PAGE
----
Evangeline, a Tale of Acadie

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University publishing Company, 1897 - 102 pages
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Page 34 - Fair was she to behold, that maiden of seventeen summers. Black were her eyes as the berry that grows on the thorn by the wayside, Black, yet how softly they gleamed beneath the brown shade of her tresses ! Sweet was her breath as the breath of kine that feed in the meadows.
Page 75 - Daughter, thy words are not idle; nor are they to me without meaning, Feeling is deep and still; and the word that floats on the surface Is as the tossing buoy, that betrays where the anchor is hidden.
Page 33 - Rose from a hundred hearths, the homes of peace and contentment. Thus dwelt together in love these simple Acadian farmers — Dwelt in the love of God and of man. Alike were they free from Fear, that reigns with the tyrant, and envy, the vice of republics.
Page 100 - And from her eyes and cheeks the light and bloom of the morning. Then there escaped from her lips a cry of such terrible anguish, That the dying heard it, and started up from their pillows.
Page 76 - Twinkling vapors arose ; and sky and water and forest Seemed all on fire at the touch, and melted and mingled together. Hanging between two skies, a cloud with edges of silver, Floated the boat, with its dripping oars, on the motionless water.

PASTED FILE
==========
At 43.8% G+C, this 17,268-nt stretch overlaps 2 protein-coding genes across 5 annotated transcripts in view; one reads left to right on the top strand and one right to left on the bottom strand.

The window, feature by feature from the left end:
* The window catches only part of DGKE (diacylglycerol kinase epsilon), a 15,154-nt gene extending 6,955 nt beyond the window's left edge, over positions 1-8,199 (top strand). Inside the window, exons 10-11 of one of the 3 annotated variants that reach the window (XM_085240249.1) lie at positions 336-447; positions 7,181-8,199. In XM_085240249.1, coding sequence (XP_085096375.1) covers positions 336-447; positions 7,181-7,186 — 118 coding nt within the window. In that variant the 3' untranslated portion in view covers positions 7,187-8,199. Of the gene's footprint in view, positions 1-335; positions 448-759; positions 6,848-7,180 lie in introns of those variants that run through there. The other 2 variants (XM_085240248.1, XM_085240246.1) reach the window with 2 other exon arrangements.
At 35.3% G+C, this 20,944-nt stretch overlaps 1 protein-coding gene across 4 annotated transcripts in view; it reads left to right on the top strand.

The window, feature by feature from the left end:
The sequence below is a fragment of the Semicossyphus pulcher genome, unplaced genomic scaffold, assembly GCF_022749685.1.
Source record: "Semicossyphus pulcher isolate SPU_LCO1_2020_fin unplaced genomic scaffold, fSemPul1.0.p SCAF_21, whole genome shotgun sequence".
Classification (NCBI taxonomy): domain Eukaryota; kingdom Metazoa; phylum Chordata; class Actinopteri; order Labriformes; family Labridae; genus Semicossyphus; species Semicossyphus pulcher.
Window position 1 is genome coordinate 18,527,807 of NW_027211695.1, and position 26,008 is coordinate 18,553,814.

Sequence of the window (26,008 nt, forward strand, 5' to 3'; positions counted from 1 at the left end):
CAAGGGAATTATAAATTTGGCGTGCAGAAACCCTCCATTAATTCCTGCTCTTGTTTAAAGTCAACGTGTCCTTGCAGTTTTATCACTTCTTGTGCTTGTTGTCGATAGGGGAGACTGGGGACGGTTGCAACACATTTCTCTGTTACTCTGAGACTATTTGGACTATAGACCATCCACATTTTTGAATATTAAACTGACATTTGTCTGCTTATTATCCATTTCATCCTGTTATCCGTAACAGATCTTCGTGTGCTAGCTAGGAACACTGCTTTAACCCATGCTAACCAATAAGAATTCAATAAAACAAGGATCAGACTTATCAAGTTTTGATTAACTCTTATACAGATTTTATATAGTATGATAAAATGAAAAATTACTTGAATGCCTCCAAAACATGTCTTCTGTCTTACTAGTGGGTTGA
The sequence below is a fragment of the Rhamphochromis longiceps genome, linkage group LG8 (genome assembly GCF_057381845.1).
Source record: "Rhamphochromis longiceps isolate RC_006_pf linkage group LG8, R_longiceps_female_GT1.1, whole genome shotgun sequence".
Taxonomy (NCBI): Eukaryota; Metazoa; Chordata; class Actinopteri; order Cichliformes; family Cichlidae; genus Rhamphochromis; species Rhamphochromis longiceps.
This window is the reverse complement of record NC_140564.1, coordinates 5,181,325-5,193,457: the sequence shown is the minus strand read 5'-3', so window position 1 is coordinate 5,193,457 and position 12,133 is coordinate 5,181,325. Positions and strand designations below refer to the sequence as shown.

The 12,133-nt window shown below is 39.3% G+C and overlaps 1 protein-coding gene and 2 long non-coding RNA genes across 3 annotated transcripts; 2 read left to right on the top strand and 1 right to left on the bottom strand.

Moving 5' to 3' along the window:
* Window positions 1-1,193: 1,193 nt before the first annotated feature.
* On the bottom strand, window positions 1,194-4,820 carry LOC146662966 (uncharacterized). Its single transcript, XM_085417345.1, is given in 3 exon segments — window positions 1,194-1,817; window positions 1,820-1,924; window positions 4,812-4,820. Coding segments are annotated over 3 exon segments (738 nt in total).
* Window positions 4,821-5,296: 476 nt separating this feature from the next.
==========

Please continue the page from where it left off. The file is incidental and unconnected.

Page 100 - But, as he lay in the morning light, his face for a moment Seemed to assume once more the forms of its earlier manhood; So are wont to be changed the faces of those who are dying. Hot and red on his lips still burned the flush of the fever, As if life, like the Hebrew, with blood had besprinkled its portals, That the Angel of Death might see the sign, and pass over.
Page 101 - Kissed his dying lips, and laid his head on her bosom. Sweet was the light of his eyes ; but it suddenly sank into darkness, As when a lamp is blown out by a gust of wind at a casement.
Page 99 - Distant and soft on her ear fell the chimes from the belfry of Christ Church, While intermingled with these, across the meadows were wafted Sounds of psalms, that were sung by the Swedes in their church at Wicaco. Soft as descending wings fell the calm of the hour on her spirit ; Something within her said, — " At length thy trials are ended...
Page 53 - I know must be grievous. Yet must I bow and obey, and deliver the will of our monarch ; Namely, that all your lands, and dwellings, and cattle of all kinds, Forfeited be to the crown ; and that you yourselves from this province Be transported to other lands. God grant you may dwell there Ever as faithful subjects, a happy and peaceable people ! Prisoners now I declare you ; for such is his Majesty's pleasure...
Page 66 - Scattered were they, like flakes of snow, when the wind from the northeast Strikes aslant through the fogs that darken the Banks of Newfoundland.

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